Jewish Music Institute Event — “The Glory of Gershwin” — A Report by Malcolm Miller
The stirring sounds of a large and illustrious audience at the elegant London home of Sir Sydney and Lady Lipworth singing the Broadway hit ‘Embraceable You’ to the deft keyboard accompaniment of Rodney Greenberg, was an unexpected highpoint of a delightful and memorable evening in which to celebrate ‘The Glory of Gershwin’. The scintillating multi-media presentation, devised and delivered with panache by Rodney Greenberg in conjunction with his fellow film and TV director and author Humphrey Burton, was held in aid of the JMI’s varied educational and cultural projects, the importance of which were underlined in speeches by JMI Chairman Jonathan Metliss and JMI Director Geraldine Auerbach. It was the third such event in recent years given by the distinguished Greenberg-Burton duo. Earlier evenings have been devoted to Sir Georg Solti and Leonard Bernstein, and Gershwin – whose biography (Phaidon Press, 1998) was distributed free to guests and signed by the author, Rodney Greenberg – proved to be an equally sparkling and informative occasion.
The genius of George Gershwin came alive in Greenberg’s lively historical and biographical narrative illustrated by eloquent still photography and archival film footage of the maestro himself, complemented by more recent clips from televised performances directed by Humphrey Burton. Underpinning the talk was Greenberg’s main thesis that Gershwin was one of the earliest ‘crossover’ composers, bridging the divide between the concert hall and Broadway stage long before postmodernism. Greenberg explored the evolution of this dual career through a survey of his early song writing career and seminal concert works such as ‘Rhapsody in Blue’ and the tone poem ‘An American in Paris’.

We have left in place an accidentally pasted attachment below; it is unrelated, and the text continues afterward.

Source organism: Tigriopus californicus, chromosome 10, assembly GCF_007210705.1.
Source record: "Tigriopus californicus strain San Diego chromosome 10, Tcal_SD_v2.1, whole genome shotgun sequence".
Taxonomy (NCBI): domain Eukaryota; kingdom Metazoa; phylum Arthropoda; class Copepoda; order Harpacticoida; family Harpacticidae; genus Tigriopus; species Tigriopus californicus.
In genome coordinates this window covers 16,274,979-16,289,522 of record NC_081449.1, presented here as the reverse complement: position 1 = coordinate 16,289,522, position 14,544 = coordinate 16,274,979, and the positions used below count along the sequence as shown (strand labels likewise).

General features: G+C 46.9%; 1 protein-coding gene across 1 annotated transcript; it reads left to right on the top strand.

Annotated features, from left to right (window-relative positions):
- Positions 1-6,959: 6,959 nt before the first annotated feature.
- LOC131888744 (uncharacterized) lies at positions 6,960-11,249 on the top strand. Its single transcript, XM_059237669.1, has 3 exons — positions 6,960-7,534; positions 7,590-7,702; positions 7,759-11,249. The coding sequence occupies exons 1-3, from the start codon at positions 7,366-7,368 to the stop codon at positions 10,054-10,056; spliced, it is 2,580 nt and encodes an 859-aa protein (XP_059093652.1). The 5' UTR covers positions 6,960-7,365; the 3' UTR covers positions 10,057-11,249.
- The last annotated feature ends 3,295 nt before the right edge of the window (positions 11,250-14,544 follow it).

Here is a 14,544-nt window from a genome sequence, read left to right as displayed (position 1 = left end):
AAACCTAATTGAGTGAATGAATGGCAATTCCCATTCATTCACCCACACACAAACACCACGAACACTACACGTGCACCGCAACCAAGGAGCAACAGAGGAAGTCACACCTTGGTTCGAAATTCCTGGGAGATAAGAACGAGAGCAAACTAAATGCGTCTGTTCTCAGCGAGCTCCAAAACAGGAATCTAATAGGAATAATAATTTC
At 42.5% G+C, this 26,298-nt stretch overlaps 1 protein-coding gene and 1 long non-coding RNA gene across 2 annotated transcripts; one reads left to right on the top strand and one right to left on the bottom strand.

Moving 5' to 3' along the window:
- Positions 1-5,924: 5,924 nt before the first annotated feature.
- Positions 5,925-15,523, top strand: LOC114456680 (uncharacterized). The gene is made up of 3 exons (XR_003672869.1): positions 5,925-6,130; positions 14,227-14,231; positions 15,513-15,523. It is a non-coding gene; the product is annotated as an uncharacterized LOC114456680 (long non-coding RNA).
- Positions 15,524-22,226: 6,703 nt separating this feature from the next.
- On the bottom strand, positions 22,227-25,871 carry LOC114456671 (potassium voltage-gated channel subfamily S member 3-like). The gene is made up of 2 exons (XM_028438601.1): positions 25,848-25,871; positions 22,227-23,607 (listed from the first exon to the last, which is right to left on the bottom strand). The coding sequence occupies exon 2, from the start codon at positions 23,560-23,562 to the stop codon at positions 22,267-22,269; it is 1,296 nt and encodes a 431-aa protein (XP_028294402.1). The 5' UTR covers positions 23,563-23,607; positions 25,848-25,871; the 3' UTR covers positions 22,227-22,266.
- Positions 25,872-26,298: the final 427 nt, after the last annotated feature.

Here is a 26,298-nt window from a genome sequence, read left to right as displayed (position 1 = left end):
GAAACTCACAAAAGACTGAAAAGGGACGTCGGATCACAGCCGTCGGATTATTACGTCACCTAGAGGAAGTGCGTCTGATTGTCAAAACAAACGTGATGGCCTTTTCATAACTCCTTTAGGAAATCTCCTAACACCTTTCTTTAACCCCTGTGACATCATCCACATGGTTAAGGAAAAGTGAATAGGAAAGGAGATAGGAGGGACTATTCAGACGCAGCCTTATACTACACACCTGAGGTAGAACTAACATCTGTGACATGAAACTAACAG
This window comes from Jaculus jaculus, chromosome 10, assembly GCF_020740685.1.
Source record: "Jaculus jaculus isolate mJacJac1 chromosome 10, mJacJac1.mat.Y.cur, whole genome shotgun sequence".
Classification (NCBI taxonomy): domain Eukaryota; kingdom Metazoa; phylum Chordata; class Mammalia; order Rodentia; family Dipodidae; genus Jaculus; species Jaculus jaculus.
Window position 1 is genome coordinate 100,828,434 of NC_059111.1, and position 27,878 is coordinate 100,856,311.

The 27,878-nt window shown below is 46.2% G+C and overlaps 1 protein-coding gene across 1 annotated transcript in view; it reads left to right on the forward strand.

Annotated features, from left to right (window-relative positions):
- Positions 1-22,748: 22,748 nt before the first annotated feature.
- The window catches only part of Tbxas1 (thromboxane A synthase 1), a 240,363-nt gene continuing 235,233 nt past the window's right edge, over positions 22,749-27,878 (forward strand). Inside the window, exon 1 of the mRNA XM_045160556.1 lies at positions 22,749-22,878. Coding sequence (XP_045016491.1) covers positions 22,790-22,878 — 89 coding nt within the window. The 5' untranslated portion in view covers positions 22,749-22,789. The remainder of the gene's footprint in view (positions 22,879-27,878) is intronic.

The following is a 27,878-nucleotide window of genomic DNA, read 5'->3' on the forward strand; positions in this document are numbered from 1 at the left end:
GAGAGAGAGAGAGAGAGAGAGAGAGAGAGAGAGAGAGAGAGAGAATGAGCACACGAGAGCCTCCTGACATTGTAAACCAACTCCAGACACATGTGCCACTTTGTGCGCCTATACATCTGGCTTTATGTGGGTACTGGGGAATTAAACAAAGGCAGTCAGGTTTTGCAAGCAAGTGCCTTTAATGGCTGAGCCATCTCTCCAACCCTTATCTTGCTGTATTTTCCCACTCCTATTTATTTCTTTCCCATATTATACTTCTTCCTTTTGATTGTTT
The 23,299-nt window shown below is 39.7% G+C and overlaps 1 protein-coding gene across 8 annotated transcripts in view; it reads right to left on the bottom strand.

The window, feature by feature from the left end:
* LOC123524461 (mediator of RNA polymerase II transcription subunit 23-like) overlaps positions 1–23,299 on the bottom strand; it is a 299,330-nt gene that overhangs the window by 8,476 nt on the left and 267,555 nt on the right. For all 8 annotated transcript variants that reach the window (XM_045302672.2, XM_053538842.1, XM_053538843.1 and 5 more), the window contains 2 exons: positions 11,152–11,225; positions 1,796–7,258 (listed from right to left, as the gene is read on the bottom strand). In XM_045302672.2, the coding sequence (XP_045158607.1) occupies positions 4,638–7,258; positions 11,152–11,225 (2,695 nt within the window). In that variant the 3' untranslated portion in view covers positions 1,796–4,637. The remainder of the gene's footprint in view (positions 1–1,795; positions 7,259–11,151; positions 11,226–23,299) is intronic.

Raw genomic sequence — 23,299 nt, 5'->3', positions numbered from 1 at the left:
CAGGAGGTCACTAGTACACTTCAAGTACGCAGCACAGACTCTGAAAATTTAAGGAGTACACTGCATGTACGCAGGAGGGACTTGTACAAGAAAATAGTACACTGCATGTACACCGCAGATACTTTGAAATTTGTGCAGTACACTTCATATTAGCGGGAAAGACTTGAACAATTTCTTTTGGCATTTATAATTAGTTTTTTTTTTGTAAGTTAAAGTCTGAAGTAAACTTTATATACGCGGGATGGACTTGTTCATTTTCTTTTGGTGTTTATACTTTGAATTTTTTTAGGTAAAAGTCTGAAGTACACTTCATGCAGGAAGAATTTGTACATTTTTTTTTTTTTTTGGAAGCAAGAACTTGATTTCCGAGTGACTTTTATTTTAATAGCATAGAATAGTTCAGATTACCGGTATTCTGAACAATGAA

With fascinating footage of Jewish immigrants to Ellis Island at the turn of the century, we learned how Gershwin’s parents settled in Hester Street where George’s older brother Ira, who was to become his main lyricist, was born in 1896. Within 18 months of Ira’s birth, the family had moved to Snedicker Avenue in the Willamsburg District of Brooklyn, a cut above Hester Street, and eight months after George’s arrival on 28 September 1898 (he was named Jacob Gershovitz), the family moved again; in total they lived in 25 apartments in Manhattan and 3 in Brooklyn. The youngest sibling was his sister, Frances (b. 1906), known as Frankie, a singer who lived to be ninety two (she died in 1999): her ravishing recorded rendition of one of Gershwin’s songs was later used to illustrate Greenberg’s discussion. Significantly, the young Gershwin’s earliest influences were some popular classics, for as a young six-year-old he would stand transfixed by early recordings of Rubinstein’s ‘Melody in F’, played by Godowsky (whose son later married Gershwin’s sister); classical music also made its mark from his earliest piano lessons. Yet Gershwin’s imagination was fired by the electric atmosphere of Tin Pan Alley, where (as we also saw in some contemporary footage), he gained a high reputation as one of the best performers of popular hits, when only a teenager. Some remarkable piano roll recordings from that period, of the composer at the piano, held us all spellbound. Gershwin’s first major break came with the opportunity to work with Al Jolson, then at the peak of his career. The result, ‘Swanee’, instantly made the twenty-one-year-old into an international star, with an incredible two million record sales and sheet music to boot. There ensued a string of show-stoppers, such as ‘I’ll Build a Stairway to Paradise’ from the 1922 George White’s Scandals which we saw in a 1951 Hollywood film clip. A different, more reflective aspect of the composer emerged in Greenberg’s discussion of less familiar works like ‘Blue Monday’, a proto Porgy and Bess, and the string quartet ‘Lullaby’, premiered only much later in 1967 (by the Juilliard Quartet).